By Jill Tucker
For three decades, Rachel Norton never told anyone she was raped in college.
The San Francisco school board member didn’t tell her friends when it happened. She never told her mother. But late Sunday night, she decided to tell the world.
Norton had been reading about the six-month county jail sentence given to a former Stanford student, Brock Allen Turner, after his conviction on three felony counts of sexual assaulting a drunken and unconscious woman he met at a party on campus last year.
He could have served up to 14 years in prison. Prosecutors had recommended six.
Norton was infuriated, she said. And it brought back memories.
“I think my anger in this case is related to the fact that, like many women, I was raped by an acquaintance in college after a night of drinking,” she wrote on her SF Board of Education blog late Sunday night. “I never reported it, because the situation was consensual up to a point, until it wasn’t. I was confused enough, and drunk enough, that I could never completely make sense of what happened, even though I felt violated and ashamed after he left.”
For years, she didn’t think of the incident as rape even though she had said no. She wanted him to stop and tried to twist away, she said, but he pinned her down.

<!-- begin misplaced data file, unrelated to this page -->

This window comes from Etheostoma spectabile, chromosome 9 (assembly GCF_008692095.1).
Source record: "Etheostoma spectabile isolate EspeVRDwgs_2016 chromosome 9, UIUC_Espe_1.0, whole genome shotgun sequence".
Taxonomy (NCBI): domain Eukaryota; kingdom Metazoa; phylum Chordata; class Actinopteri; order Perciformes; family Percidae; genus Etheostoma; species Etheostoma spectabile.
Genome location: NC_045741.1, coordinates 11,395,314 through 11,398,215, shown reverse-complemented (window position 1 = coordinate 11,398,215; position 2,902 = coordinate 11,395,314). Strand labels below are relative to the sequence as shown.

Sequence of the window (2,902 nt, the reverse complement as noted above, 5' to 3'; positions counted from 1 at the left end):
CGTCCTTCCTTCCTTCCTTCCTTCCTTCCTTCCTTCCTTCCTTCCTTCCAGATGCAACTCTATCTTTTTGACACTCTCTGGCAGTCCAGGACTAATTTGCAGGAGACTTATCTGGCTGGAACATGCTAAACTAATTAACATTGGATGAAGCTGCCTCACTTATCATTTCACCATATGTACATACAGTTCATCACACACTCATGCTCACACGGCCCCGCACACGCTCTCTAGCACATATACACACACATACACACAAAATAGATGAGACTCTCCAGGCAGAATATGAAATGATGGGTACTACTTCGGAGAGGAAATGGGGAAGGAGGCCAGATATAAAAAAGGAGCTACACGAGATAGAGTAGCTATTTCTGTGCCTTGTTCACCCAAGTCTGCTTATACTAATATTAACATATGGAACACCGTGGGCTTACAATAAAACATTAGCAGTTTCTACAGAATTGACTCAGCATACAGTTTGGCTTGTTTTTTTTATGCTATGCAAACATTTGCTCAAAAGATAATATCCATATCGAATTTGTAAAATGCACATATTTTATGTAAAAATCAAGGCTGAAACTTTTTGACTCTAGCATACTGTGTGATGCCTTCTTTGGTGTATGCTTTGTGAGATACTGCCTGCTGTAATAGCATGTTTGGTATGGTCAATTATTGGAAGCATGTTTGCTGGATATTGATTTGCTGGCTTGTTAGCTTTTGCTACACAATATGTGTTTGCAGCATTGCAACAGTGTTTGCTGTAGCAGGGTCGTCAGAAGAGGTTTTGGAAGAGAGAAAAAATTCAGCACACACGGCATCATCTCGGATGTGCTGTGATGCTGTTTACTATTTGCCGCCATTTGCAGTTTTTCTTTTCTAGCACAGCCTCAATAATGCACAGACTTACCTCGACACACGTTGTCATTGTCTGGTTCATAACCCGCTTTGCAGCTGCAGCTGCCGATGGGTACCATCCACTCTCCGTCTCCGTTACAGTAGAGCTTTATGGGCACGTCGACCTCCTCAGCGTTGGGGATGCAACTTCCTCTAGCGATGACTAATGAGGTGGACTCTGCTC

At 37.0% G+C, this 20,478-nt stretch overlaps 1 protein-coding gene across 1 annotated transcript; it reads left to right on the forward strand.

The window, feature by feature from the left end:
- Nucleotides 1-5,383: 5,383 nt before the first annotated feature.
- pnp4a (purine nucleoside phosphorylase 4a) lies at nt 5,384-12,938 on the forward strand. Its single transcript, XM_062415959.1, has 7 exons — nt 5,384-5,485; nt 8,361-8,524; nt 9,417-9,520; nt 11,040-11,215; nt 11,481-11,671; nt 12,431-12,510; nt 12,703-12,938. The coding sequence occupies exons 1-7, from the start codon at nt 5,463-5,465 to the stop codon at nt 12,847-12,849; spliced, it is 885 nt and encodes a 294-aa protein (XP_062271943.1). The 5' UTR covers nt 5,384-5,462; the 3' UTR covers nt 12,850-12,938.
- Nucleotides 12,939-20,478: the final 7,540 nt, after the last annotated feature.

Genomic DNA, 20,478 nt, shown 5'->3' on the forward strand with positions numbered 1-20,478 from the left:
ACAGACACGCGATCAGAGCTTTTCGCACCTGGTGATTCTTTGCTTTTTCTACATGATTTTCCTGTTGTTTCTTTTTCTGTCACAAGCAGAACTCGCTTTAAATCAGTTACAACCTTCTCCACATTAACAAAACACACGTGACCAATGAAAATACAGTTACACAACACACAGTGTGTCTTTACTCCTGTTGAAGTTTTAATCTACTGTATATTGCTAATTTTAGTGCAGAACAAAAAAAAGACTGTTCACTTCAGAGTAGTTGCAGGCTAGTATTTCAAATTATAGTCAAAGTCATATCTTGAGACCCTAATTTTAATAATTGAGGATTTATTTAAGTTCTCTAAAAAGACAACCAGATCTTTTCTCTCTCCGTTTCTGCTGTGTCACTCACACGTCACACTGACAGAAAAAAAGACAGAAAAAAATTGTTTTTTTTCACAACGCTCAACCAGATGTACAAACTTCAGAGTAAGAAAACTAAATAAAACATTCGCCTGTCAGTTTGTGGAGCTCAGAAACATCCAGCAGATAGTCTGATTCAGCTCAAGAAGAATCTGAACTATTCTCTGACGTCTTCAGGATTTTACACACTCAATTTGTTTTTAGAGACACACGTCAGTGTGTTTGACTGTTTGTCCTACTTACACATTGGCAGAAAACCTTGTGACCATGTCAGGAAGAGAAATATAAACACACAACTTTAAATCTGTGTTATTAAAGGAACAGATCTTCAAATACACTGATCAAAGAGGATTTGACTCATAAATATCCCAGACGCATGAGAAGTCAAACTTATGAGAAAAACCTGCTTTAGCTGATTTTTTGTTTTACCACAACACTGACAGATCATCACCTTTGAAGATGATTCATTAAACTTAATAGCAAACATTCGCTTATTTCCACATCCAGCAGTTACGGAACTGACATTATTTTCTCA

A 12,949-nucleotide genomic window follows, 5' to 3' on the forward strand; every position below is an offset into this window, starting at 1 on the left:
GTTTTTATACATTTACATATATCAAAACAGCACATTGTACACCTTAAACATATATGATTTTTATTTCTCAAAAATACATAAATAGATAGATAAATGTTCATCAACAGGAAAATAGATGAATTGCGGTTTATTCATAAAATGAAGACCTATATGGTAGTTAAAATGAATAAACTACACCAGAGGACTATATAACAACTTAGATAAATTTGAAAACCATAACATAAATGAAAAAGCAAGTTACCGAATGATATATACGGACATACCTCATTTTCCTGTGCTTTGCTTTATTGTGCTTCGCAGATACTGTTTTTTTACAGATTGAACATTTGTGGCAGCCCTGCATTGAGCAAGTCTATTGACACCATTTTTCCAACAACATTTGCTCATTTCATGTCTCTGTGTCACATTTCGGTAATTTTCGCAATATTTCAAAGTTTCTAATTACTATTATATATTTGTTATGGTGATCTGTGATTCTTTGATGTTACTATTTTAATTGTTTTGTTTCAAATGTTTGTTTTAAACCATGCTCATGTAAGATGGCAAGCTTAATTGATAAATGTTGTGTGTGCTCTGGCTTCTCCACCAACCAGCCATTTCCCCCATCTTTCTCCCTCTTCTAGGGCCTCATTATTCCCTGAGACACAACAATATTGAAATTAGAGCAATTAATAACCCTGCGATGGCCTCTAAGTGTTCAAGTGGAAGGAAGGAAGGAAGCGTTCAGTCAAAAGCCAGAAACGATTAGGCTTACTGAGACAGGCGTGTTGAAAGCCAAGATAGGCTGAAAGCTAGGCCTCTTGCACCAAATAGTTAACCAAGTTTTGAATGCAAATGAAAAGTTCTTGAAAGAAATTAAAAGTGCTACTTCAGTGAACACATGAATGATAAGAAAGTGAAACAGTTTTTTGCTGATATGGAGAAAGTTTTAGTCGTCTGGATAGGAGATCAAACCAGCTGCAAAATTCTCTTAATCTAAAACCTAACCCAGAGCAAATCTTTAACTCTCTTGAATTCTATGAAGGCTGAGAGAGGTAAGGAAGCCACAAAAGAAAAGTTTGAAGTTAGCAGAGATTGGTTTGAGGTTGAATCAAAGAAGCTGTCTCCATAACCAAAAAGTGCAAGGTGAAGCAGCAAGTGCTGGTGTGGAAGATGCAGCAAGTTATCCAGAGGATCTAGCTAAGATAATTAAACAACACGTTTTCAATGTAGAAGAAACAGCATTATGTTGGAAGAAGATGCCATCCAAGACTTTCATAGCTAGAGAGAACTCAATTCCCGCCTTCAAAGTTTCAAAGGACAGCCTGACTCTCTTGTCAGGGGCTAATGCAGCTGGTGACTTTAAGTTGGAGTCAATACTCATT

Like many women, Norton didn’t scream. She didn’t yell rape. She was silenced by shame.
“I think most women I know have had some experience like that,” she said Monday. “If you didn’t fight back you were complicit in the whole thing.”
Unlike in the Stanford case, Norton said she wasn’t bruised and bloodied from the assault.
“I felt guilty about it like it was my fault, so I didn’t do anything about it,” she said.
With more awareness on college campuses about the importance of affirmative consent — yes, and only yes, means yes — Norton believed times had changed. But despite Turner’s conviction, his sentencing indicates there’s still a blame-the-victim mindset that’s alive and well, she said.
“This incident really crystallized that things haven’t changed. It’s still her fault,” she said. “I just would have hoped we would have moved so much more from (the idea) a girl deserves it if she gets drunk or wears a short skirt.”
The victim in the Stanford case “didn’t do anything differently than I did in college,” Norton said.
“She’ll never shed it completely,” Norton wrote on her blog, “especially since Judge Aaron Persky looked at her, and looked at her attacker, Brock Allen Turner, and decided it was more important to protect his future than uphold justice for her.”
And so the school board member decided to tell her own story, to say out loud that alcohol isn’t an excuse. That no means no. And silence of any kind isn’t consent.
“It’s never fun to talk about something painful that happened to you,” she said. “I didn’t fight and I didn’t scream. But does that mean I wanted it? Does that mean I deserved it?”